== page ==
To understand a discourse, readers must rapidly process semantic and syntactic information and extract the pragmatic information these sources imply. An important question concerns how this pragmatic information influences discourse processing in return. We address this issue in two eye movement experiments that investigate the influence of pragmatic inferences on the processing of inter-sentence integration. In Experiments 1a and 1b, participants read two-sentence discourses in Chinese in which the first sentence introduced an event and the second described its consequence, where the sentences were linked using either the causal connective "suoyi" (meaning "so" or "therefore") or not. The second sentence included a target word that was unmarked or marked using the focus particle "zhiyou" (meaning "only") in Experiment 1a or "shi" (equivalent to an it-cleft) in Experiment 1b. These particles have the pragmatic function of implying a contrast between a target element and its alternatives. The results showed that while the causal connective facilitated the processing of unmarked words in causal contexts (a connective facilitation effect), this effect was eliminated by the presence of the focus particle. This implies that contrastive information is inferred sufficiently rapidly during reading that it can influence semantic processes involved in sentence integration. Experiment 2 showed that disruption due to conflict between the processing requirements of focus and inter-sentence integration occurred only in causal and not adversative connective contexts, confirming that processing difficulty occurred when a contrastive relationship was not possible.


Assuntos
Psicolinguística , Leitura , Pensamento/fisiologia , Adulto , Medições dos Movimentos Oculares , Humanos , Adulto Jovem
20.
Invest Ophthalmol Vis Sci ; 60(6): 2226-2236, 2019 05 01.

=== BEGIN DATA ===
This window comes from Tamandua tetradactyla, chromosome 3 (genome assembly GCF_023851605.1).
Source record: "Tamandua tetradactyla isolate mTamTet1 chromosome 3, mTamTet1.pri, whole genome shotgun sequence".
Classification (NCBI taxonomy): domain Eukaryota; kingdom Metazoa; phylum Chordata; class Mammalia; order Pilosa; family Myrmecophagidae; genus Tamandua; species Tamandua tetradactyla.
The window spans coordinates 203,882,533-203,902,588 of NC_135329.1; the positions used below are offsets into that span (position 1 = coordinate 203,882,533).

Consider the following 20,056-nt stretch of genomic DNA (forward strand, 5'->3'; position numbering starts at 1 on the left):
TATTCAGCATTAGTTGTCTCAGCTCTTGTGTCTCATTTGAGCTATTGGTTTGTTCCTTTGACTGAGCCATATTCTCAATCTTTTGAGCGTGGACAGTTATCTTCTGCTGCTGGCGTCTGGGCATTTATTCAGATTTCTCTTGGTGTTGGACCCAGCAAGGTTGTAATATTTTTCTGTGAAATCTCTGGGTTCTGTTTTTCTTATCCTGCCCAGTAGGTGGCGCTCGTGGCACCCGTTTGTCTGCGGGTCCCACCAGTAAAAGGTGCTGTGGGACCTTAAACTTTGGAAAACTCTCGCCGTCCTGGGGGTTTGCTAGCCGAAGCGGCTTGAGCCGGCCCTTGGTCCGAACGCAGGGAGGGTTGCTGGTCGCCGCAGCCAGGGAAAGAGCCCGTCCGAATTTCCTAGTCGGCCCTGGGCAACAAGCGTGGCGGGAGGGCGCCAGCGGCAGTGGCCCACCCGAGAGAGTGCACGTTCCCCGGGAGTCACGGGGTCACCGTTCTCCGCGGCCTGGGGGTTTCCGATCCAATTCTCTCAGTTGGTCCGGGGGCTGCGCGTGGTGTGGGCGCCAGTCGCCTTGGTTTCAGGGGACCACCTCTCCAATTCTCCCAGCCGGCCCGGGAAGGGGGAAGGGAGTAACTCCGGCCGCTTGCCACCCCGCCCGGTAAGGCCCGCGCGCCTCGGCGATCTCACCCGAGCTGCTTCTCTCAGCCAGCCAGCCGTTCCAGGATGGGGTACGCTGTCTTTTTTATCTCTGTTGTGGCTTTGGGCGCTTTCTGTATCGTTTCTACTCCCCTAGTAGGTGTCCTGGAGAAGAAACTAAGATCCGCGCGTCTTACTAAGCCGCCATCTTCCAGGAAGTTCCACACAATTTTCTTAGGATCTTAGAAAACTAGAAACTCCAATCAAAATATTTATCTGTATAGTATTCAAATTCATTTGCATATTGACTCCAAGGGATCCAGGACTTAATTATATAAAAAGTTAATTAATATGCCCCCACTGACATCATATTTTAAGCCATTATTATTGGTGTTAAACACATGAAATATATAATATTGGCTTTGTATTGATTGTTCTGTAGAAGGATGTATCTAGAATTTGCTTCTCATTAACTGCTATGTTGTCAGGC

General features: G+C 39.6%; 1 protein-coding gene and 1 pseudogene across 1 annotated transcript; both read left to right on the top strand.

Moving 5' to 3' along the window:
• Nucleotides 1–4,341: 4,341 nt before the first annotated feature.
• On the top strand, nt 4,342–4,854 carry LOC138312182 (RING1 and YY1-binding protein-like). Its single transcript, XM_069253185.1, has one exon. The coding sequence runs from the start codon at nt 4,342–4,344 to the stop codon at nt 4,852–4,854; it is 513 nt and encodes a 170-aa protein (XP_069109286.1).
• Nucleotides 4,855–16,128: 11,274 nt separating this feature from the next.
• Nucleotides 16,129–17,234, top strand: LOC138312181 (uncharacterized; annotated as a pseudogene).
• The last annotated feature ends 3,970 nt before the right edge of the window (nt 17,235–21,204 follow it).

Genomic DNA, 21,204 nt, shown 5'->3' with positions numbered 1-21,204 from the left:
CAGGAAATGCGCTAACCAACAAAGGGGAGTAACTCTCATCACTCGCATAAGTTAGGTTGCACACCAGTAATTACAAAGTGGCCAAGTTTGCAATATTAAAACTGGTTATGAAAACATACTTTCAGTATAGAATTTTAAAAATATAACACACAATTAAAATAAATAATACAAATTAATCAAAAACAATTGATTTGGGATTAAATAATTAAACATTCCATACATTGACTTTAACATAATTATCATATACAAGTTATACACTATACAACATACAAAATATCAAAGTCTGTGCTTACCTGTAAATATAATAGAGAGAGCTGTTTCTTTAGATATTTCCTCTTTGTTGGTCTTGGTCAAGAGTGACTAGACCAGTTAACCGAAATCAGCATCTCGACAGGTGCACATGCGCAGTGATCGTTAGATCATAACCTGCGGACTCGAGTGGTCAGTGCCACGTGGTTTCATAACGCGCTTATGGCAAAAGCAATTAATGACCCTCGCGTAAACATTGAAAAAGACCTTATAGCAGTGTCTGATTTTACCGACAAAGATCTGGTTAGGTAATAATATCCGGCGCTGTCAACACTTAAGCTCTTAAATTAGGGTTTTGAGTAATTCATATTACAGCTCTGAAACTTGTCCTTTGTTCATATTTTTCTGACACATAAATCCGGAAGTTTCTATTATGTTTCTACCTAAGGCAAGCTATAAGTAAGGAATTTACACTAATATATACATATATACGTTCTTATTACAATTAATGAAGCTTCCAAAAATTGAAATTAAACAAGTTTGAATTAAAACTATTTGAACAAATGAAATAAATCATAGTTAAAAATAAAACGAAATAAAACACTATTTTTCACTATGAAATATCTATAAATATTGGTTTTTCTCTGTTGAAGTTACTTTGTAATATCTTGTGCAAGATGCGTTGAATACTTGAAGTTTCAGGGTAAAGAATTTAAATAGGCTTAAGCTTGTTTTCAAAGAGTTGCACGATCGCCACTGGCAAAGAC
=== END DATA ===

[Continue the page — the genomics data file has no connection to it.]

Artigo em Inglês | MEDLINE | ID: mdl-31112607

RESUMO

Purpose: Normal readers make immediate and precise adjustments in eye movements during sentence reading in response to individual word features, such as lexical difficulty (e.g., common or uncommon words) or word length. Our purpose was to assess the effect of infantile nystagmus (IN) on these adaptive mechanisms. Methods: Eye movements were recorded from 29 participants with IN (14 albinism, 12 idiopathic, and 3 congenital stationary night blindness) and 15 controls when reading sentences containing either common/uncommon words or long/short target words. Parameters assessed included: duration of first foveation/fixation, number of first-pass and percentage second-pass foveations/fixations, percentage words skipped, gaze duration, acquisition time (gaze + nongaze duration), landing site locations, clinical and experimental reading speeds. Results: Participants with IN could not modify first foveation durations in contrast to controls who made longer first fixations on uncommon words (P < 0.001). Participants with IN made more first-pass foveations on uncommon and long words (P < 0.001) to increase gaze durations. However, this also increased nongaze durations (P < 0.001) delaying acquisition times. Participants with IN reread shorter words more often (P < 0.005). Similar to controls, participants with IN landed more first foveations between the start and center of long words. Reading speeds during experiments were lower in IN participants compared to controls (P < 0.01). Conclusions: People with IN make more first-pass foveations on uncommon and long words influencing reading speeds. This demonstrates that the "slow to see" phenomenon occurs during word reading in IN. These deficits are not captured by clinical reading charts.


Assuntos
Movimentos Oculares/fisiologia , Nistagmo Congênito/fisiopatologia , Leitura , Adulto , Idoso , Atenção/fisiologia , Feminino , Fixação Ocular/fisiologia , Humanos , Masculino , Pessoa de Meia-Idade , Semântica , Adulto Jovem